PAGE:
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Last fall, we first heard about Coin, a crowdfunded device that would supposedly let users store many credit cards into one swipeable gadget. After raising private funding a few months later, Coin went quiet – until the company recently announced that problems had caused a production delay, and that backers wouldn’t be receiving their units this summer after all. And that’s when Coin’s troubles really started.

According to CNET, Coin said that it would ask beta testers for an extra $30 to receive the finished product. After backers expressed their legitimate concerns – why should they pay more for a product they already paid for, while helping the company test their device? – Coin reversed that position and said beta testers wouldn’t have to pay that fee. However, then Coin revealed that the majority of backers who opted-in to the beta test wouldn’t actually be able to participate, due to the overwhelming number of backers who requested it:

“Due to a high opt-in rate of 96.25%, if you ordered after November 14th 3:06:38 PM PST it is unlikely that you are eligible for Coin Beta.  We have reserved 24% of the Coin Beta spots for Android users based on the mobile platform split of our pre-orders.”

In short, Coin’s best laid plans have gone to pot. Backers are angry, and the company’s not sure how best to proceed. This, of course, is a side-effect of the crowdfunding phenomenon. While sites like Kickstarter and Indiegogo have allowed many interesting ideas to get off the ground, the dynamic between creator and backer becomes a bit twisted. This situation is exacerbated when companies simply take pre-orders as a means of raising funds.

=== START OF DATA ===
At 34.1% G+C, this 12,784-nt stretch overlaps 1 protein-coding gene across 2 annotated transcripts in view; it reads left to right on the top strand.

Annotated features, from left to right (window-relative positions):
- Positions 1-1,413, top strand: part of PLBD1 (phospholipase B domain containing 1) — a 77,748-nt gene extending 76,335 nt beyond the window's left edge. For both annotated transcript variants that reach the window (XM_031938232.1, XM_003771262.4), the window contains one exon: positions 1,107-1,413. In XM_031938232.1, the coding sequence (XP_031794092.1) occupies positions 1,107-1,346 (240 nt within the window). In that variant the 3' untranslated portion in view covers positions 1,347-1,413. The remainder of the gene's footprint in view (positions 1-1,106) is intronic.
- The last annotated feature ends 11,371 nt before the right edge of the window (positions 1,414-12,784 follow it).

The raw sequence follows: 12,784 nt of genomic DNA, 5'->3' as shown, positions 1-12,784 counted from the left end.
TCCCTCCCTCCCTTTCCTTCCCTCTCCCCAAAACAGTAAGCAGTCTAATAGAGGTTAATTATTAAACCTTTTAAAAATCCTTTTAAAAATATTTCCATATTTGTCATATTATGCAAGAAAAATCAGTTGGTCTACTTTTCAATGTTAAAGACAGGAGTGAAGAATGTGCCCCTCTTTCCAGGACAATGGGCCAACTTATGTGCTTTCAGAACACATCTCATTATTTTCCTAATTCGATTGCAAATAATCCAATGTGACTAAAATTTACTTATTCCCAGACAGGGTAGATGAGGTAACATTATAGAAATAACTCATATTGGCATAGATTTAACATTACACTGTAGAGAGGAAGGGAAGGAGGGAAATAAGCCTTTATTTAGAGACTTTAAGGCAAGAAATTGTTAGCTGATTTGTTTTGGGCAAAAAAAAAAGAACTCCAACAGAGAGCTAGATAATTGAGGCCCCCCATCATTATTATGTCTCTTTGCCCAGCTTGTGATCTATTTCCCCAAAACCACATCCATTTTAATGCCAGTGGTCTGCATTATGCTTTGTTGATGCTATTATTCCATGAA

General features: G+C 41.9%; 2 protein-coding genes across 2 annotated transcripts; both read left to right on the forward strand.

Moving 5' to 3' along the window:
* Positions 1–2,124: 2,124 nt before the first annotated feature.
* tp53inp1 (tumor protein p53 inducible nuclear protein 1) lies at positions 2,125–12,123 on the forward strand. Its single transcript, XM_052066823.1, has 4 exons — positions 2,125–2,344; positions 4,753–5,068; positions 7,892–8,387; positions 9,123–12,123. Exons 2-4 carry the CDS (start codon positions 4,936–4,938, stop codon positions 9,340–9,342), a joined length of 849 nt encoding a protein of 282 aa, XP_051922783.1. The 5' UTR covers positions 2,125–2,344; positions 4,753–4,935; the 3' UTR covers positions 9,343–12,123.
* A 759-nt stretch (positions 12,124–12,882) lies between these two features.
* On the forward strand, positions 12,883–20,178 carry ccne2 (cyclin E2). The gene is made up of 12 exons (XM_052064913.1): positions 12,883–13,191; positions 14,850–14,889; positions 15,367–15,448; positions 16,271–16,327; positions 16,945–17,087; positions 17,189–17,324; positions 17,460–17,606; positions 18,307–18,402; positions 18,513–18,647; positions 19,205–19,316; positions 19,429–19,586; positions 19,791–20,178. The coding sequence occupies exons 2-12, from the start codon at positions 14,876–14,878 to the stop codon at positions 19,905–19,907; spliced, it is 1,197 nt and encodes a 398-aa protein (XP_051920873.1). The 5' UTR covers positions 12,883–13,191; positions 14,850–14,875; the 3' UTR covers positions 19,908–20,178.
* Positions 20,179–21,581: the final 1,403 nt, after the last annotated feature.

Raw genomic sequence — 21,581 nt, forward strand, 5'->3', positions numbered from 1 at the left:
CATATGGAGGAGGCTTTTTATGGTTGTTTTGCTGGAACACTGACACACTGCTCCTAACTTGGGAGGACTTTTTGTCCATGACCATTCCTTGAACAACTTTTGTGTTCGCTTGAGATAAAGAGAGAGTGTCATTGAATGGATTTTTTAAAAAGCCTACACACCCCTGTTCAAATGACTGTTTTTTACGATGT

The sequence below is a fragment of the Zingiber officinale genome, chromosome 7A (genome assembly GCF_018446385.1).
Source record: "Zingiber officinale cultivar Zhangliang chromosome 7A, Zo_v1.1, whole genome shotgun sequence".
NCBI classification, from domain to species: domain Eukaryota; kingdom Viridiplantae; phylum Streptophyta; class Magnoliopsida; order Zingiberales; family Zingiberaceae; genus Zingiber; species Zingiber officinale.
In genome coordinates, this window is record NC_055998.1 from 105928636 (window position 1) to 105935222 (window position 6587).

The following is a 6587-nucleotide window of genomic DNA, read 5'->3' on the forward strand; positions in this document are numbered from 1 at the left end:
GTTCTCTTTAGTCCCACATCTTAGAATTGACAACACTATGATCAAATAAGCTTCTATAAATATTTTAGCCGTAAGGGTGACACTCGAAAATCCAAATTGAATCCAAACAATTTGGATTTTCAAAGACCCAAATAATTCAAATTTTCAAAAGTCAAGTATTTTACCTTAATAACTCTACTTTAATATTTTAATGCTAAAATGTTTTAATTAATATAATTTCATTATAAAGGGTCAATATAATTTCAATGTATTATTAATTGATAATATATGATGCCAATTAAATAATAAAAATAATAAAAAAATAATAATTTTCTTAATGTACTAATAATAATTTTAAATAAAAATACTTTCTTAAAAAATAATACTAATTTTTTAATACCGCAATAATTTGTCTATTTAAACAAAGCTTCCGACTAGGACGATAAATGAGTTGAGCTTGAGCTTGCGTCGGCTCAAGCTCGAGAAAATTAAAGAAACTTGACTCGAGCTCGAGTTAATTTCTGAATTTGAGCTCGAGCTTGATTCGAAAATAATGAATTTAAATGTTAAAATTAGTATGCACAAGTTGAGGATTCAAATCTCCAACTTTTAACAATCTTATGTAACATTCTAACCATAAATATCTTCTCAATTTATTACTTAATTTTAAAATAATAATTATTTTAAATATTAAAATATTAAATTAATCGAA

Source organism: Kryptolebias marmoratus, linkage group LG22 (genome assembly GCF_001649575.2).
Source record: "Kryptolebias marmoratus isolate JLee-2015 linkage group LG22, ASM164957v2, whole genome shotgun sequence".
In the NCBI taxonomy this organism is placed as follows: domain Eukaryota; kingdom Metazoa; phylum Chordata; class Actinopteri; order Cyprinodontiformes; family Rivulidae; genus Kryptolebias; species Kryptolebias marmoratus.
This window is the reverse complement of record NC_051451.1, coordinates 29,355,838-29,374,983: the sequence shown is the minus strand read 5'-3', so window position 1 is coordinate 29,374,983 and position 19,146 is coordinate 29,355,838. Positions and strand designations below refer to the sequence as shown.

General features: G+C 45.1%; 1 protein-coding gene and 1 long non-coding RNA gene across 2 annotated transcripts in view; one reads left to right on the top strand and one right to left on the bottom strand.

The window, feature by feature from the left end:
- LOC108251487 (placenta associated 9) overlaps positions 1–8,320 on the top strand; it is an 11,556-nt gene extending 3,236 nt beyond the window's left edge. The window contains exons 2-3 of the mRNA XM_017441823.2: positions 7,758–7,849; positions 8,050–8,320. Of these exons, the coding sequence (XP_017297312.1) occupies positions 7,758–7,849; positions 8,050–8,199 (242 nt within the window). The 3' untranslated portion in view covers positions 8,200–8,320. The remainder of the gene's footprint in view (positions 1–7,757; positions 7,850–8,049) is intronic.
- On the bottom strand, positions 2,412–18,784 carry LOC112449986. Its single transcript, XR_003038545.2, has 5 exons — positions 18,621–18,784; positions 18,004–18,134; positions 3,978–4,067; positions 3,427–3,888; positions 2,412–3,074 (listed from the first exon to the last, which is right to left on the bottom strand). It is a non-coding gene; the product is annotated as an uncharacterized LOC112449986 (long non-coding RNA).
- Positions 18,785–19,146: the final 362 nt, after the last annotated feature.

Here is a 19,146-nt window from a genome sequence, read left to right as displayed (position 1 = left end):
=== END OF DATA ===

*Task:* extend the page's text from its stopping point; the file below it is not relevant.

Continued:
When someone “crowdfunds” a product, there’s an expectation and obligation there that the creator is often not ready to fulfill. Many times creators of campaigns that see a lot of success can’t adequately fulfill the sudden demand. To try to fix these issues, creators make missteps like asking backers for extra cash, and that can cause a backlash.

In the end, whenever you pre-order or crowdfund a project, try to remember that you’re paying money for something that is not only unproven – it’s most likely not even made yet. There’s no question that if you gave your money for something, you have a right to expect a return on that investment. But most crowdfunders seem to be unaware that they’re essentially gambling that the strangers they’re sending their cash to may not be able to make good on all their claims.

As ever, caveat emptor.

[Source: CNET]


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